I was a few weeks into my surgery clerkship and was on the tail end of a student call shift. I had been at the hospital for almost 24 hours, and the last thing left to do before I embraced the comfort of my own bed was to round with the faculty surgeon on call that weekend. The night had been busy, but I was prepared to update my attending ...

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Dear parents, Congratulations on your daughter’s acceptance into medical school.  Like the first day of kindergarten, this launch is notable for parents as well as children. You may have some concerns about the stresses she will face. Having been there, I can tell you there will be many.  Not to worry, though. Times are changing.  You daughter is free to learn among the brightest of the bright while avoiding problems women before ...

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Ezekiel Emanuel, the University of Pennsylvania physician and ethicist, has written an opinion piece suggesting many changes in both pre-medical education and the medical school curriculum. He would do away with many of our hallowed medical school prerequisites such as calculus, physics, and organic chemistry, feeling that those subjects are simply used to "weed out" certain students. I confess I once believed that such subjects were worthwhile. However, Emanuel makes a ...

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July is back, and clinical faculty at teaching hospitals have again braced for the annual deluge of new residents just beginning their specialty training. Unfortunately, our new doctors may be more unprepared than ever. The gap between medical school (the four years leading to the MD degree) and residency (advanced training in a particular field) has widened over the past several years. Changes in the health care system, shifting patient expectations, ...

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Much is made of the date July 1st in the medical profession.  Freshly graduated physicians begin their training career in medicine as interns.  Although technically physicians, these interns are new to the clinical practice of medicine and all that comes with that.  Much has been made of the experience of the new intern.  Samuel Shem's House of God is a renowned novel about medical training.  Countless television series, chronicle the ...

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As a researcher, there may come a time when you interact with the media. It may make you cringe; for traditional research publications, we have the protection of editing, and feedback from mentors and colleagues. Interviews feel much more risky: Questions are unpredictable, and there is seldom an opportunity to polish the product before it goes into the wild. Yet, interacting with the media offers an opportunity to garner attention ...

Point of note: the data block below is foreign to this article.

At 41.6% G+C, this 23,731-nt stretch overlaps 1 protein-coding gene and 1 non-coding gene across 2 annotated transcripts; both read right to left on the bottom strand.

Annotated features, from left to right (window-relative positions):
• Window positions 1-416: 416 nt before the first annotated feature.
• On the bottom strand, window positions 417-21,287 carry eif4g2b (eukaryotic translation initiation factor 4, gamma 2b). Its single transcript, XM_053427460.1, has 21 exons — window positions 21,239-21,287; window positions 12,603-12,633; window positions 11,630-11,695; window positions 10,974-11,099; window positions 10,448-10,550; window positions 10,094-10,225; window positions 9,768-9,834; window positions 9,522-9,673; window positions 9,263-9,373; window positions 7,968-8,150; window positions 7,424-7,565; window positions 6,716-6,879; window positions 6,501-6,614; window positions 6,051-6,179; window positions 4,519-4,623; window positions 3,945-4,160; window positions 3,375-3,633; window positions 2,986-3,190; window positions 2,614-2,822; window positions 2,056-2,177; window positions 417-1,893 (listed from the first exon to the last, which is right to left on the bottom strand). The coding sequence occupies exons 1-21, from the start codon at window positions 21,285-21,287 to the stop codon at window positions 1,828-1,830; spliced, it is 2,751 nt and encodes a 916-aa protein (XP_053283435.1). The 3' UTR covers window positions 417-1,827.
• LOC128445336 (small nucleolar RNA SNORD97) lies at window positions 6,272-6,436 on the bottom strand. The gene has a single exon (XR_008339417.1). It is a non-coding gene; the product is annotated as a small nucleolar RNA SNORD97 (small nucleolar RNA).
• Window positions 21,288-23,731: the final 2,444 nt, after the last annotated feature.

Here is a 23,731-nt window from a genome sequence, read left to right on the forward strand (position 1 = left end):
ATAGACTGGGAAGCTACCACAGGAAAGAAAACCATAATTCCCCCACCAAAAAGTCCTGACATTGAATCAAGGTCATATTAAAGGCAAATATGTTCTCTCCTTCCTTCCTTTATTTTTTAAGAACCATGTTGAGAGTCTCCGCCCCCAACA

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The USA trains its physicians differently from every other Western country I know. Everyone (with rare exceptions) who goes to medical school first must get a four-year undergraduate college degree in something. There are no such degrees in medicine, although the overwhelming majority of students going on to medical school major in one of the sciences, such as chemistry, biochemistry, and biology. If they don’t major in a science, they generally ...

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Your medical school personal statement is one of the most important components of your application. This short essay can be the deciding factor as to whether or not you will spend the remainder of your life practicing medicine. To be honest, most personal statements will be similar enough that they’ll fit right in with the rest. There will be a handful that stand out above the majority, and if you can ...

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When I was in high school, I remember being fascinated by the television series House the medical mystery show whose title character was the doctor version of Sherlock Holmes (only with non-existent ethics and a drug problem). Back then, of course, I didn’t have much understanding of the medicine behind the show, but I was impressed by the show’s apparently realistic use of medical terminology and the way it made the ...

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The stethoscope is dying.” That’s the word on the wards. Clunky and less precise than what modern technological advances allow, many say it will soon find itself useful as only a historical artifact of 19th and 20th-century medicine. While it may pain many clinicians,  it’s tough to argue the stethoscope’s immunity to Moore’s law. As technology allows us to make better, more accurate tools, we embrace them as ...

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